The escalating incidence of breast cancer in industrialized countries1, and the discrepancy in incidence between industrialized and developing countries2 indicate that some of this increase may be explained by exposure to artificially created carcinogenic substances in our food, air, and water, and/or by exposure to radiation and electromagnetic fields. Studies have shown that the concentrations of toxins in breast tissue are not uniform geographically3, indicating that local environmental factors may increase the risk of breast cancer. Environmental factors have been largely ignored by science as possible explanations for the steady escalation of the incidence of breast cancer and other cancers.
Breast cancer is part of a larger cancer epidemic in the United States. In October 1994, the National Cancer Advisory board issued a report4 stating that
- After a 23-year-long “War on Cancer” and a $23 billion investment in cancer research, the incidence of cancer is up 18 percent, and cancer mortality is up 7 percent.
- By the year 2000, cancer will be the leading cause of death in the United States.
- Every minute, another person in the United States dies of cancer.
The report noted that “government and society have responsibilities to identify and prevent workplace and environmental hazards, restrict advertising of unsafe products, require accurate product labeling and provide culturally targeted education about cancer risk and prevention.5”
During the past three decades, the lifetime risk of breast cancer has more than doubled, from 1 in 20 to 1 in 8.6 The known risk factors for breast cancer7 explain less than 30 percent of the cases that occur.8 There is no cure for breast cancer, even for women who are diagnosed before any detectable spread of the disease. The 46,000 American women who die each year from breast cancer are failed attempts at cure. In the absence of a cure, and in order to control an epidemic that threatens all of our lives, we must focus on cancer prevention.
Breast cancer is not one disease. It is a complex group of diseases that occurs in an environmentally complex world. We are exposed to multiple chemicals and radiation sources in the course of our daily lives. The extent and type of exposure depends on where we live and work. Poorer communities — both urban and rural — shoulder an unequal share of the burden of exposure to toxic materials.9 These complexities may make it difficult to prove a cause-and-effect relationship between specific toxins and breast cancer. But even epidemiologists in search of these links have pointed out that scientific uncertainty should not be the basis for inaction on a critical health issue.10 With the health and lives of so many at stake, we must adopt a public health approach — a precautionary principle — making policy changes based on the weight of the evidence. Such a principle was used in policy changes regarding the dangers of smoking, even though the precise mechanism of cancer causation has never been scientifically explained.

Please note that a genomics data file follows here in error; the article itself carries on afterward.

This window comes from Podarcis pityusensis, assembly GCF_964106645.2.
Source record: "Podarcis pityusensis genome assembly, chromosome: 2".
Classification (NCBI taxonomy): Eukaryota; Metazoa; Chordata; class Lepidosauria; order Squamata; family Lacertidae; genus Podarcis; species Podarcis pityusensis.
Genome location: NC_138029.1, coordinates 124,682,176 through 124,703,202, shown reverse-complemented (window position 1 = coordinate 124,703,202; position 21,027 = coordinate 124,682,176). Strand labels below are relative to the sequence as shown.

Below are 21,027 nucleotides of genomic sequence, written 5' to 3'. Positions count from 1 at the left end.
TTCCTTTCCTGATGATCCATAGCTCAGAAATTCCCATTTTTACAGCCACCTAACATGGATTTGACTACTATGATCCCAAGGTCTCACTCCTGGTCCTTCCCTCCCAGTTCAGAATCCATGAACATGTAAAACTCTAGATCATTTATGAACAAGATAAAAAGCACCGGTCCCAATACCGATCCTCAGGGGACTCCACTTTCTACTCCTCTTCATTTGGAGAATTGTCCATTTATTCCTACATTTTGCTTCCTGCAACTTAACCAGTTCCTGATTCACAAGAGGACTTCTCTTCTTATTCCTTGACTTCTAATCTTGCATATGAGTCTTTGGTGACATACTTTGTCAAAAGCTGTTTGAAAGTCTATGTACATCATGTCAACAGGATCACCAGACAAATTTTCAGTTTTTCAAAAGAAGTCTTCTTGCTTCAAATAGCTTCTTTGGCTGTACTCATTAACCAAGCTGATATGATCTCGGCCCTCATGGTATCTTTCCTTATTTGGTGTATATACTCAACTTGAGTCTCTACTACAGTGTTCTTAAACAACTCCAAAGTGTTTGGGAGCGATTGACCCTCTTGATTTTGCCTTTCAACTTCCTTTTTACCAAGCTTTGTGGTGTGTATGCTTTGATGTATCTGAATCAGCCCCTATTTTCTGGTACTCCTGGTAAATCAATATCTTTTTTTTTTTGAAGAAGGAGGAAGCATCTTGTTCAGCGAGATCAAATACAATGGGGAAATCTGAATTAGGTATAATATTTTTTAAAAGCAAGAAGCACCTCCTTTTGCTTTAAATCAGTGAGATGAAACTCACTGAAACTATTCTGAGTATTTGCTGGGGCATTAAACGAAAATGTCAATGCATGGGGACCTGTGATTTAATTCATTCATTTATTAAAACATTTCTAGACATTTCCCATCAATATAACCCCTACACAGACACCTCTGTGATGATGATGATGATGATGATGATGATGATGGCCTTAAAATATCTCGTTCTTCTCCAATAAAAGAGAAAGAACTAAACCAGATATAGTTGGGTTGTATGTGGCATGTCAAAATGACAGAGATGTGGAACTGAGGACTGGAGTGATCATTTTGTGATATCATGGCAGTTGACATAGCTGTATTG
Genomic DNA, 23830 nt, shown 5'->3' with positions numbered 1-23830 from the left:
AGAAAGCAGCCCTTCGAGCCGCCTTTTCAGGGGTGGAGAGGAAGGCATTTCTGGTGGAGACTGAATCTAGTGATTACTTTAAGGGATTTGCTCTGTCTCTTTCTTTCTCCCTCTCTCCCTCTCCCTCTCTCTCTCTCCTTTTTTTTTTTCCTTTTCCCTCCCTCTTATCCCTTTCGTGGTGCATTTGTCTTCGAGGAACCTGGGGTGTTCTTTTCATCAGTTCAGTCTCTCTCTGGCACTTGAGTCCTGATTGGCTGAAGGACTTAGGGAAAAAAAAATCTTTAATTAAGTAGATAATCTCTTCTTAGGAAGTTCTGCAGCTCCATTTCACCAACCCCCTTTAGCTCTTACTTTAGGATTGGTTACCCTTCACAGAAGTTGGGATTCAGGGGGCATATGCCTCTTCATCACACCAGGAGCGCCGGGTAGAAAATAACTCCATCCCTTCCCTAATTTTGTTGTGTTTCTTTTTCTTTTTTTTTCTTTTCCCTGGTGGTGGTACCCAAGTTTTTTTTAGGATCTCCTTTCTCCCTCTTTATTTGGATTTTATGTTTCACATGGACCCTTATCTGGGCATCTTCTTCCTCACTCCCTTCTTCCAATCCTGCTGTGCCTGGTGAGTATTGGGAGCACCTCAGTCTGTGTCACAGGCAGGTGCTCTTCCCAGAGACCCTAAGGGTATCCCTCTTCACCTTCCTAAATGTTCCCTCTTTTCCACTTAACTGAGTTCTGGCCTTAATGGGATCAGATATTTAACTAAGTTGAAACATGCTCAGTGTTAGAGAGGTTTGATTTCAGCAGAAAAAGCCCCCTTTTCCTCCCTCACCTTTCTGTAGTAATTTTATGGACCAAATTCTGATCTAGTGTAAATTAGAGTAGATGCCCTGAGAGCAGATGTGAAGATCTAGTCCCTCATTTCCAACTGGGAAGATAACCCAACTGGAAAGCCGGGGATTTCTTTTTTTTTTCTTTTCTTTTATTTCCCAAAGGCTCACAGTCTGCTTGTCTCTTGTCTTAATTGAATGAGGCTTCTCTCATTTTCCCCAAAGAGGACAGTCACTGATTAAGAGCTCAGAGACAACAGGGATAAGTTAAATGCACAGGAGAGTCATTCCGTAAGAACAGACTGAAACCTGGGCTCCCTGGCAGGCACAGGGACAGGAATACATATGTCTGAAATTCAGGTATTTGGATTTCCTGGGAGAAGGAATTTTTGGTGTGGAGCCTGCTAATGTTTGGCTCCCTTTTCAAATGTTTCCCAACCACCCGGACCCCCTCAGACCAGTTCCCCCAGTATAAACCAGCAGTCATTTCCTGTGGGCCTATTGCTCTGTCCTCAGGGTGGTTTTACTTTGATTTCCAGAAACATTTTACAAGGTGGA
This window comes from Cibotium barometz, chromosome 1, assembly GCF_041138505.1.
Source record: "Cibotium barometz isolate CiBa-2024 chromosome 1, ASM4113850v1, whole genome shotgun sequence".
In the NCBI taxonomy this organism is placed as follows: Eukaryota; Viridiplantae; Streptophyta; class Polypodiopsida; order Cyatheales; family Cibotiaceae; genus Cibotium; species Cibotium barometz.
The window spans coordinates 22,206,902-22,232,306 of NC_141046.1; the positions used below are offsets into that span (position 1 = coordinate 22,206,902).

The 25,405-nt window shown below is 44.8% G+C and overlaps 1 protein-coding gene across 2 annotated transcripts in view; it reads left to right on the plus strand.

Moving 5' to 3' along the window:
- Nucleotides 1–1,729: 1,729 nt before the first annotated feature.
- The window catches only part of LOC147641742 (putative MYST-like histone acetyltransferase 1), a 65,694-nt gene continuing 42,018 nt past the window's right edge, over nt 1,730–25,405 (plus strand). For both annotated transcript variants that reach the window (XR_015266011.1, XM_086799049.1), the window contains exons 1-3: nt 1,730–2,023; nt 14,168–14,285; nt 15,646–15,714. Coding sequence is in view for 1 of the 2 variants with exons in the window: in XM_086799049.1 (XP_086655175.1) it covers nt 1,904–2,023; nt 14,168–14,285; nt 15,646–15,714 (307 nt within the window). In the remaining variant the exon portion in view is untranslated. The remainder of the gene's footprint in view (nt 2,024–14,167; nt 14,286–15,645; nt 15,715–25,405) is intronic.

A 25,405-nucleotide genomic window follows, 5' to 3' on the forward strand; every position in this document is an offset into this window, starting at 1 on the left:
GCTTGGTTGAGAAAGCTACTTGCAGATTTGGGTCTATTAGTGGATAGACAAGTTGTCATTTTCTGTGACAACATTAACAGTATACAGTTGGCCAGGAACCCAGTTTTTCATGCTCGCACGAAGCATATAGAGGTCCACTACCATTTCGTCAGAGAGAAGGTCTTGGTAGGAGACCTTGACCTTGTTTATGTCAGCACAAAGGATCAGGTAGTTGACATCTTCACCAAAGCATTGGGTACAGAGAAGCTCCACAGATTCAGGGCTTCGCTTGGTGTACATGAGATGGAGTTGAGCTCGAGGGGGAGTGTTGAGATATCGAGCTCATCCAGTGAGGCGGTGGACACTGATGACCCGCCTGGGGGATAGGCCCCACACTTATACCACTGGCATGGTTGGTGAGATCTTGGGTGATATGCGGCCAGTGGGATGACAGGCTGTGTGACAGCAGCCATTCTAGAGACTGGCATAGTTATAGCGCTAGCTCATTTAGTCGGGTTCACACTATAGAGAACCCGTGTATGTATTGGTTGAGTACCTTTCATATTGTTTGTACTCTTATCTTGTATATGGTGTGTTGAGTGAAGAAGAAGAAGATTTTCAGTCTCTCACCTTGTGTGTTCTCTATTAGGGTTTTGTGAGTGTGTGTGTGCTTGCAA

The weight of the evidence linking environmental carcinogens to breast cancer and other cancers requires immediate action. Failure to adopt a precautionary approach based on this evidence — to act now rather than waiting for absolute proof — will exact an enormous human and economic toll on us, our children, and generations yet unborn.
The challenge of breast cancer in an environmentally complex world requires innovative and collaborative approaches in addressing this issue politically and scientifically. Breast Cancer Action is committed to advocating for the reduction of exposure to environmental factors associated with breast cancers and other cancers, and will work with other organizations similarly committed. BCA supports the reduction and ultimate elimination of exposure to identified environmental carcinogens, and advocates legislation, regulation, research, and education necessary to accomplish this goal.
Approved April 12, 1995 by the Breast Cancer Action Board of Directors.
1 Kelsey, J. (1993) Breast cancer epidemiology: summary and future directions. Epidemiologic Reviews 15 (1):256-263.
3 Falck, F., Ricci, A., Wolff, M., et al (1992) Pesticides and polychlorinated biphenyl residues in human breast lipids and their relation to breast cancer. Archives of Environmental Health 47: 143-146. Wolff, M. et al (1993). Blood levels of organochlorine residues and risk of breast cancer. Journal of the National Cancer Institute 85 (8): 648-652.
4 The Subcommittee to Evaluate the National Cancer Program, Cancer at a crossroads: A report to Congress for the nation, 1994.
5 Ibid, p. 17.
6 American Cancer Society, 1994 California Facts and Figures, p. 28.
7 Family history of breast cancer, early menarche, late menopause, late age at first pregnancy, childlessness, obesity in postmenopausal women.
8 U.S. General Accounting Office (1991). Breast Cancer, 1971-1991; Prevention, Treatment and Research. GAO/PEMD-92-12.
9 Griffith, J., Duncan, R, et al. (1989) Cancer mortality in U.S.counties with hazardous waste sites and groundwater polllution. Archives of Environmental Health 44: 69-44. Hall, N., and Rosenman, K. (1991) Cancer by industry: analysis of a population-based cancer registry with an emphasis on blue collar workers. American Journal of Industrial Medicine 19: 145-159.
10 Davis, D., Bradlow, H. (1995) Avoidable environmental links to breast cancer. in Stoll, B. Reducing breast cancer risk in women, Kluwer. Davis, D. and Freeman, H. An ounce of prevention. (1994) Scientific American, September, p. 112.